Extremist massacre hits polarized Peruvian electoral campaign
By Alvaro Mellizo
Lima, May 24 (EFE).- A brutal extremist massacre reportedly caused by remnants of Peru’s Shining Path rebels in a remote jungle region marred the country’s electoral campaign and brought to mind the political violence of decades past.
Sources from the Joint Command of the Armed Forces confirmed the death of 14 people including two minors whose bodies had been burned, in a remote town in the jungle Valley of the Apurimac, Ene and Mantaro rivers.
This area is notorious for cocaine cultivation and production in the country, a region where government presence is very weak.
The massacre, which left crude images that have spread like wildfire on social networks, took place in a makeshift premises used as a bar and brothel by the local population, mostly dedicated to the cultivation of coca leaf.
The Armed Forces said the attack was what extremists call “social cleansing,” as a pamphlet supposedly left by the perpetrators at the scene claimed the need to clean Peru of “brothels, idols, degenerate homosexuals and lesbians, drug addicts, undisciplined individuals …”
The document, published on social media by Keiko Fujimori’s presidential campaign aide Fernando Rospigliosi, tells Peruvians not to vote in the upcoming Jun. 6 elections.
It also called those who vote for the right-wing candidate “traitors.”
Remnants of the Shining Path militia, who remain in the area as bodyguards and drug trafficking partners, allegedly told the owners of the premises to leave the place and attacked when they refused.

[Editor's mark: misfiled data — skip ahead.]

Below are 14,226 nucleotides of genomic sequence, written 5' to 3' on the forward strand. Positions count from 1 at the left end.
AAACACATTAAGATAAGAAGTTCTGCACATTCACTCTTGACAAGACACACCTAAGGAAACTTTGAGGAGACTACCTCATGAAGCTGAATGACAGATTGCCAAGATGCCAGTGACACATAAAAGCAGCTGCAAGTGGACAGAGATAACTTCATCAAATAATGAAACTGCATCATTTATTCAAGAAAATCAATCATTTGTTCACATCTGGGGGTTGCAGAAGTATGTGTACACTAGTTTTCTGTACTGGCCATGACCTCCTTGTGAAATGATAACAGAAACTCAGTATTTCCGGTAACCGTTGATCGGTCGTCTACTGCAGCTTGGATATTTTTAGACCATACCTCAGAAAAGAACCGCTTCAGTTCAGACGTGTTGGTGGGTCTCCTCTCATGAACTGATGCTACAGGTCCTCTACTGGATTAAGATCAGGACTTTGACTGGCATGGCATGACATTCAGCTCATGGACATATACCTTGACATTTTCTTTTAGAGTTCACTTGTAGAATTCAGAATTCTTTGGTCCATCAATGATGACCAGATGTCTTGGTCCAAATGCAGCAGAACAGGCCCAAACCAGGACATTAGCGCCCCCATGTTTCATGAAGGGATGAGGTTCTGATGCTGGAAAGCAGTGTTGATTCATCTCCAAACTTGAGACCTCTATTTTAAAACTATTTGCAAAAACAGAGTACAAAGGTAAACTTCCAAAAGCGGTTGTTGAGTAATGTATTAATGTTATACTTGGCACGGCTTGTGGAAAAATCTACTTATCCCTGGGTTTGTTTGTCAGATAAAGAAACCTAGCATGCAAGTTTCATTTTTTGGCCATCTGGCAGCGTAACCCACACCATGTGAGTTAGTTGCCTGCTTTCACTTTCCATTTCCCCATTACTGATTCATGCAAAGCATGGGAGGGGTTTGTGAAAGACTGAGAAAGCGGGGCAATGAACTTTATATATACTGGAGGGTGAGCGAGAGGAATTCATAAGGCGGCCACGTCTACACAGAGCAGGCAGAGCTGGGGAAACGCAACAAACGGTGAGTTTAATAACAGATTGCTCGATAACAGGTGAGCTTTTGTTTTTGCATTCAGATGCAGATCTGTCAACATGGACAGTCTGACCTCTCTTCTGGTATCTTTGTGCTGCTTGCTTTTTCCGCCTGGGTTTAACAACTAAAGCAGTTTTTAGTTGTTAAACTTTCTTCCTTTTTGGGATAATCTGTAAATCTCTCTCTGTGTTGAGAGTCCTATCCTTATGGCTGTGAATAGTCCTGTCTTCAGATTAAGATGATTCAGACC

Attacks by the Shining Path have become common during Peru’s electoral periods. However, on this occasion, with the presidency being disputed between Pedro Castillo and Keiko Fujimori following a highly polarized campaign, they take on special relevance.
Throughout Fujimori’s campaign, various related media tried to link Castillo and his party, Peru Libre, with the extremist group.
Several parliamentarians elected by the extreme left organization have been taken to court for their alleged links with the group and one of them, Guillermo Bermejo, is about to be tried for it.
Castillo has said he rejects extremism and that he belonged to the peasant rounds, the rural militia that successfully fought the extremist group during the toughest years of the Peruvian internal conflict (1980-2000.) This left more than 69,000 dead, according to the final report of the Truth and Reconciliation Commission.
The candidate was one of the first to reject the attack as soon as he heard the news and asked for the respect for the victims and called on those responsible to be made accountable. EFE